Visual appearance.

Tangerine fruit were rated for visual quality, wilting, and shriveling using a scale of 1 to 5 in which 5 = excellent, 4 = good, 3 = fair, 2 = poor, and 1 = unusable. Fruit appearance was rated “unacceptable” when the score was below 3.

Determination of internal O2 and CO2.

Ten fruit were used per treatment for each coating. The internal gas was withdrawn by a syringe (previously flushed with helium gas to remove oxygen) with the needle inserted through the blossom end into the internal space of fruit submerged in water (Hagenmaier, 2001). The O2 and CO2 concentrations were measured with a gas chromatograph (Model GC-8A; SHIMADZU, Tokyo, Japan) equipped with a thermal conductivity detector fitted with a CTR-1 column (2 m × 6 mm o.d.) (Alltech, Deerfield, IL) consisting of an outer column (Parapak Type N; 80-100 Mesh; SHIMADZU). The column temperature was 65 °C and the thermal conductivity detector was 110 °C. Peak areas obtained from standard gas mixtures were determined before and after analysis of samples. Oxygen concentration was calculated from the O2-Ar peak area after correction for 0.9% Ar in atmosphere (Hagenmaier, 2001).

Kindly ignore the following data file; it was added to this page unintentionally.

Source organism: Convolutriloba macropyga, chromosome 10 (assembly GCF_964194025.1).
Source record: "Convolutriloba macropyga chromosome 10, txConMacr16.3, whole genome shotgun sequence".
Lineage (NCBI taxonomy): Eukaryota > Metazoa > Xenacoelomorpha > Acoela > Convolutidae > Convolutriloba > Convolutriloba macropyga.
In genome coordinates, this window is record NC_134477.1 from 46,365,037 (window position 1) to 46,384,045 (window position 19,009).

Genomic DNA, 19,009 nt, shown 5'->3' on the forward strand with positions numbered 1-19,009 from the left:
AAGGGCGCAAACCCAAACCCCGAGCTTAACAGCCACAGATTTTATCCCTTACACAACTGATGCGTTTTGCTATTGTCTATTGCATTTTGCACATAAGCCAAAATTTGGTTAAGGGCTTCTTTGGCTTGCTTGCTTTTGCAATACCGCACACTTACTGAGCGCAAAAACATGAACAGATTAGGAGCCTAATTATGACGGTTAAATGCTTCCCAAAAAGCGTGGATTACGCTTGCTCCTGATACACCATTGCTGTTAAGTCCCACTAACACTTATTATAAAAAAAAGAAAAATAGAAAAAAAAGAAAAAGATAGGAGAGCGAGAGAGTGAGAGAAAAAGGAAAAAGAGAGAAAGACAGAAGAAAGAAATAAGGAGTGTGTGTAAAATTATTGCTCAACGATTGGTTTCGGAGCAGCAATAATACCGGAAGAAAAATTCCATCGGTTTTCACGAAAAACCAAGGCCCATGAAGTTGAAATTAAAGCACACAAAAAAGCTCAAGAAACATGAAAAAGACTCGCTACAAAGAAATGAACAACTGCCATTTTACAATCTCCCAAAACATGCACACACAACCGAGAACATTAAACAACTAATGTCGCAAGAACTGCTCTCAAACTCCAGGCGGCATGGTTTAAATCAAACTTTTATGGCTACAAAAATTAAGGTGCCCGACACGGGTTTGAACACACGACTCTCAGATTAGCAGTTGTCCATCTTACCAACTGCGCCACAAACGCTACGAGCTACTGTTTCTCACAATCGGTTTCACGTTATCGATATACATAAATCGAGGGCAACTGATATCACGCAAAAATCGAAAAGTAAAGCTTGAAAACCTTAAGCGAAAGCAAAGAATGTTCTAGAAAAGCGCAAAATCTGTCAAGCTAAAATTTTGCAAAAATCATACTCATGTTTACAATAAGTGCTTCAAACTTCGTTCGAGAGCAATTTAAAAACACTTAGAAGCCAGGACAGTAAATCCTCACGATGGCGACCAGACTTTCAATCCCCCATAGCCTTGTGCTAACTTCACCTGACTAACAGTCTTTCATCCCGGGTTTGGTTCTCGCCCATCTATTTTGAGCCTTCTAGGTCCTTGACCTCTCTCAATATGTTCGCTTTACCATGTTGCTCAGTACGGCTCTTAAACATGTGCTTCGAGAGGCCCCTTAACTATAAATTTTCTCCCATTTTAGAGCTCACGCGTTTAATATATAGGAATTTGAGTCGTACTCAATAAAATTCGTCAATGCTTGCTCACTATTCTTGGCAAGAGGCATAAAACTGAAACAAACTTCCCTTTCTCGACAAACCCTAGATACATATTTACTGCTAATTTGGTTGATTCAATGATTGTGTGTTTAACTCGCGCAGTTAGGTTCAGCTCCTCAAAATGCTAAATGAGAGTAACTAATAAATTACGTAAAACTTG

Determination of ethanol content.

Ethanol in fruit juice was measured using an ethanol assay kit (Diagnostic Chemical Limited, Charlottetown, Canada) as described by Bonnichsen and Theorell (1951). The pooled juice of 10 fruit was extracted using a juice maker. Ten microliters of juice was mixed with 1.5 mL of buffer-NAD-ADH-buffer mixture and incubated for 20 min at 25 ± 2 °C. The absorbance was measured at 340 nm within 30 min. The concentration of ethanol was calculated from a graph made from standard ethanol content. Ethanol was measured in triplicate determinations.

Respiration rate.

Respiration rates were measured every 3 d and eight fruit (≈1 kg) were sealed in a plastic chamber (17.5 cm × 27.0 cm × 11.5 cm) with continuous air flow at 23 ± 3 °C. A 1-mL gas sample was withdrawn with a plastic-tight syringe and analyzed for CO2 by gas chromatograph (Model GC-8A; SHIMADZU) fitted with a Parapak Type N (80–100 Mesh; SHIMADZU) consisting of an outer column (CTR-1 column; 2 m × 6 mm o.d.; Alltech). The column temperature was 65 °C and the thermal conductivity detector was 110 °C. The respiration rate was expressed as milligrams of CO2 per kilogram of fruit per hour (mg CO2/kg/hr).

Measurement of total soluble solids (TSS), titratable acidity (TA), pH, TSS/TA ratio, and ascorbic acid.